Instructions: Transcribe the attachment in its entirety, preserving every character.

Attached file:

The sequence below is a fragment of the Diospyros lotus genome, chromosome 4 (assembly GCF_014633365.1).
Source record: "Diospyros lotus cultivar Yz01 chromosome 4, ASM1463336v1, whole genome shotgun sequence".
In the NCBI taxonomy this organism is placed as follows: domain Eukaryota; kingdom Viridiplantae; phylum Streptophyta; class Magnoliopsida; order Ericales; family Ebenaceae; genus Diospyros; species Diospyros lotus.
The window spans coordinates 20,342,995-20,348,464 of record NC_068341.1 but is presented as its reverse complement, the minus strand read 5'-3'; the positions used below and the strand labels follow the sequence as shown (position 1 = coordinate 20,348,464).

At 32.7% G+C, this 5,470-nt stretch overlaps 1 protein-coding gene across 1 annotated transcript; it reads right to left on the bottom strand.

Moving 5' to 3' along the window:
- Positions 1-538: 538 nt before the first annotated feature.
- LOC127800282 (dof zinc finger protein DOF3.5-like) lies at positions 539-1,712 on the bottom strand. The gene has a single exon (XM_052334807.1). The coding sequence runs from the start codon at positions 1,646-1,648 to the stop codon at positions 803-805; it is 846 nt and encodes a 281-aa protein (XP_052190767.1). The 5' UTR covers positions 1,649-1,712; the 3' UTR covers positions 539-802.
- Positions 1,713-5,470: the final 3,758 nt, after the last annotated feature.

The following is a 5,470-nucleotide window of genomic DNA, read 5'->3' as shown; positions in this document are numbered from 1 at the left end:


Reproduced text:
The sequence below is a fragment of the Diospyros lotus genome, chromosome 4 (assembly GCF_014633365.1).
Source record: "Diospyros lotus cultivar Yz01 chromosome 4, ASM1463336v1, whole genome shotgun sequence".
In the NCBI taxonomy this organism is placed as follows: domain Eukaryota; kingdom Viridiplantae; phylum Streptophyta; class Magnoliopsida; order Ericales; family Ebenaceae; genus Diospyros; species Diospyros lotus.
The window spans coordinates 20,342,995-20,348,464 of record NC_068341.1 but is presented as its reverse complement, the minus strand read 5'-3'; the positions used below and the strand labels follow the sequence as shown (position 1 = coordinate 20,348,464).

At 32.7% G+C, this 5,470-nt stretch overlaps 1 protein-coding gene across 1 annotated transcript; it reads right to left on the bottom strand.

Moving 5' to 3' along the window:
- Positions 1-538: 538 nt before the first annotated feature.
- LOC127800282 (dof zinc finger protein DOF3.5-like) lies at positions 539-1,712 on the bottom strand. The gene has a single exon (XM_052334807.1). The coding sequence runs from the start codon at positions 1,646-1,648 to the stop codon at positions 803-805; it is 846 nt and encodes a 281-aa protein (XP_052190767.1). The 5' UTR covers positions 1,649-1,712; the 3' UTR covers positions 539-802.
- Positions 1,713-5,470: the final 3,758 nt, after the last annotated feature.

The following is a 5,470-nucleotide window of genomic DNA, read 5'->3' as shown; positions in this document are numbered from 1 at the left end: